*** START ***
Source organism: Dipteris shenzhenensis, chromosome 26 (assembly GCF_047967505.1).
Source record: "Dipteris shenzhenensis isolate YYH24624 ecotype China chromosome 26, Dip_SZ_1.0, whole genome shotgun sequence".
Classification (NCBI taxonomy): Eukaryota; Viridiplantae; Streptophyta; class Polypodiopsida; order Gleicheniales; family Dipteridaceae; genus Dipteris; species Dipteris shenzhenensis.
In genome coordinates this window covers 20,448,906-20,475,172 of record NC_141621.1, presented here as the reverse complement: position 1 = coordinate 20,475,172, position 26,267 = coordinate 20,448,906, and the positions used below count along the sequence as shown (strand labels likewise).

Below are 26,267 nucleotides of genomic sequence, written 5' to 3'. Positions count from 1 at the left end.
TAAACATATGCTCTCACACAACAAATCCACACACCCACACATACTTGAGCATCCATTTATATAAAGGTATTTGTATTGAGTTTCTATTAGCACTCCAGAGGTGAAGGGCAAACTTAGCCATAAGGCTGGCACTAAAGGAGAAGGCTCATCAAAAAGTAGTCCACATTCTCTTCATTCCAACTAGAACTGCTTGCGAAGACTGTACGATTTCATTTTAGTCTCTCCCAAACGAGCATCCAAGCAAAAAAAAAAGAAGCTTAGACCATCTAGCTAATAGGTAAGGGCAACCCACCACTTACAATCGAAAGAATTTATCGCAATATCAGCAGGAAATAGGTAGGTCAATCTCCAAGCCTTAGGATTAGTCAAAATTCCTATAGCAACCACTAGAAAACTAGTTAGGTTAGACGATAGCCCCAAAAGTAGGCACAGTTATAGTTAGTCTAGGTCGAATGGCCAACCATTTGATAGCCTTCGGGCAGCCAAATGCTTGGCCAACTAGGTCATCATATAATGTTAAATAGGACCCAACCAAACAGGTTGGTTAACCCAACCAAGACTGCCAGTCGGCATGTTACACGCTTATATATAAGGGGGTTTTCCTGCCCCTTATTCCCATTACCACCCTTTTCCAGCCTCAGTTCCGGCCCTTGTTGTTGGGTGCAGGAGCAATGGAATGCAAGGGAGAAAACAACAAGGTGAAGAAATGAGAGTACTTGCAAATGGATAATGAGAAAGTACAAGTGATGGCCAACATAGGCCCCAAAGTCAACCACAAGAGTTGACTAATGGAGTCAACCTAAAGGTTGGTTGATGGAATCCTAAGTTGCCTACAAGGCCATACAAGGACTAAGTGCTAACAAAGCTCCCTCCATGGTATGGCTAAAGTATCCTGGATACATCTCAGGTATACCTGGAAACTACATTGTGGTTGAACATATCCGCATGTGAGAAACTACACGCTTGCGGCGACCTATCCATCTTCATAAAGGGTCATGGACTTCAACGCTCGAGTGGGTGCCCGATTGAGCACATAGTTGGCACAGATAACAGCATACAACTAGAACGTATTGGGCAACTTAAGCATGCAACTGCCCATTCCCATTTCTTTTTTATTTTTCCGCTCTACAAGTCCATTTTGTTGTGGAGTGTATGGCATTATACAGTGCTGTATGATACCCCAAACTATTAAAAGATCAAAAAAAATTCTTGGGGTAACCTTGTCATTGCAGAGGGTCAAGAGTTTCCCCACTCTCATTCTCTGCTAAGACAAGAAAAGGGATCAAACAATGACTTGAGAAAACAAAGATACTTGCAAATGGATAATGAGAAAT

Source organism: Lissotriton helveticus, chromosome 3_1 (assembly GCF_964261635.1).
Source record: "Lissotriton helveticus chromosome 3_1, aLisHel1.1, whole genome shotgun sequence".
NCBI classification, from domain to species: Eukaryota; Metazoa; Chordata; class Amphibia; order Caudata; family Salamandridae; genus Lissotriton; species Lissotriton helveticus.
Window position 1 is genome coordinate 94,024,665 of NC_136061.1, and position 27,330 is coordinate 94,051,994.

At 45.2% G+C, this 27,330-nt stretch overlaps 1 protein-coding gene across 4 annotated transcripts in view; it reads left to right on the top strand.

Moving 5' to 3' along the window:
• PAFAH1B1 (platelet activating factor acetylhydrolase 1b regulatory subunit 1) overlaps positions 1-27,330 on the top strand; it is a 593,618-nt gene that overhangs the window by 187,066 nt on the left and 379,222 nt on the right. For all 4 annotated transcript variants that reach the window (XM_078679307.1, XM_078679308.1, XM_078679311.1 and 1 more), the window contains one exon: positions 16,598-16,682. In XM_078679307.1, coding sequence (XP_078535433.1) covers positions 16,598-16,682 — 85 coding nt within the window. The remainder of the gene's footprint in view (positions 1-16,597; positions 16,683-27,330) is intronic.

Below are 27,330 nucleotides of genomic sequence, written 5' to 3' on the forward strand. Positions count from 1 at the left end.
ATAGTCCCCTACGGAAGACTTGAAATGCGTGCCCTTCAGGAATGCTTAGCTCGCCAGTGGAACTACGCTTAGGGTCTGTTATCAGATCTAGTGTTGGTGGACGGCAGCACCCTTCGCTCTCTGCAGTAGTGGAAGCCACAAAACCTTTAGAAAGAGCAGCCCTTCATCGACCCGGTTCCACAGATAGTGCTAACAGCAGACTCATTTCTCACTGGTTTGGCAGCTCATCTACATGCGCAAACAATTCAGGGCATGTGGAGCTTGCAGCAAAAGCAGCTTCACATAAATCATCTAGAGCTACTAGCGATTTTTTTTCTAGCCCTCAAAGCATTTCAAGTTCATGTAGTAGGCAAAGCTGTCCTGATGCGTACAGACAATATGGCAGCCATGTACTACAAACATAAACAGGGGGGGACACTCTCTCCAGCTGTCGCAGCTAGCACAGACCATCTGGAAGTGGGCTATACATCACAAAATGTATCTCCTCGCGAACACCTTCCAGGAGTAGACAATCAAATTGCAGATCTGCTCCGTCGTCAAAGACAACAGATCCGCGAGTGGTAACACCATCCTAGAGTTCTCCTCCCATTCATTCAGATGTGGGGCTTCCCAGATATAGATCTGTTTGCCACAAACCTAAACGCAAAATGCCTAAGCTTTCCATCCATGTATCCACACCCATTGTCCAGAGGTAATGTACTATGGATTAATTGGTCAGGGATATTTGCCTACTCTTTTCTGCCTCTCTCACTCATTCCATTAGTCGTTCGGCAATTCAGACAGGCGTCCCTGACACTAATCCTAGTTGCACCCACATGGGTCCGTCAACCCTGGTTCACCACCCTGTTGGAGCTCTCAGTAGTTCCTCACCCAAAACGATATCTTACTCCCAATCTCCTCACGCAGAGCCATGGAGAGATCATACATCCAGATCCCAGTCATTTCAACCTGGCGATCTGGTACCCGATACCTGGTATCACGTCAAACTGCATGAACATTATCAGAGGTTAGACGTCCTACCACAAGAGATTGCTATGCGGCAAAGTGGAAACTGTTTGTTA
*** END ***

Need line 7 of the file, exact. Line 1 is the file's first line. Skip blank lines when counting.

Source organism: Lissotriton helveticus, chromosome 3_1 (assembly GCF_964261635.1).